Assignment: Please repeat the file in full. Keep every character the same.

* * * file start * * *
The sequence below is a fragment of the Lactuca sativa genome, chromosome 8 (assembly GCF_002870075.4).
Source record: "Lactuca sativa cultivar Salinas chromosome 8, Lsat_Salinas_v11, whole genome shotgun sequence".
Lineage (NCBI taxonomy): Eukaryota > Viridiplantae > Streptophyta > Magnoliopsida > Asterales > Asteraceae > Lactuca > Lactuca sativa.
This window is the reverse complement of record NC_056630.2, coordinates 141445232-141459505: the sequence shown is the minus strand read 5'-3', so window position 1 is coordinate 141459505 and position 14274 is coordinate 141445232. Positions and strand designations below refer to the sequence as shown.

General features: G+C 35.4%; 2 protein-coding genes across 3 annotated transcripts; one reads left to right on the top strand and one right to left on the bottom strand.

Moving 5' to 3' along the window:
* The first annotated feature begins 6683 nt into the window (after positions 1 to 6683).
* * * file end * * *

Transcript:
The sequence below is a fragment of the Lactuca sativa genome, chromosome 8 (assembly GCF_002870075.4).
Source record: "Lactuca sativa cultivar Salinas chromosome 8, Lsat_Salinas_v11, whole genome shotgun sequence".
Lineage (NCBI taxonomy): Eukaryota > Viridiplantae > Streptophyta > Magnoliopsida > Asterales > Asteraceae > Lactuca > Lactuca sativa.
This window is the reverse complement of record NC_056630.2, coordinates 141445232-141459505: the sequence shown is the minus strand read 5'-3', so window position 1 is coordinate 141459505 and position 14274 is coordinate 141445232. Positions and strand designations below refer to the sequence as shown.

General features: G+C 35.4%; 2 protein-coding genes across 3 annotated transcripts; one reads left to right on the top strand and one right to left on the bottom strand.

Moving 5' to 3' along the window:
* The first annotated feature begins 6683 nt into the window (after positions 1 to 6683).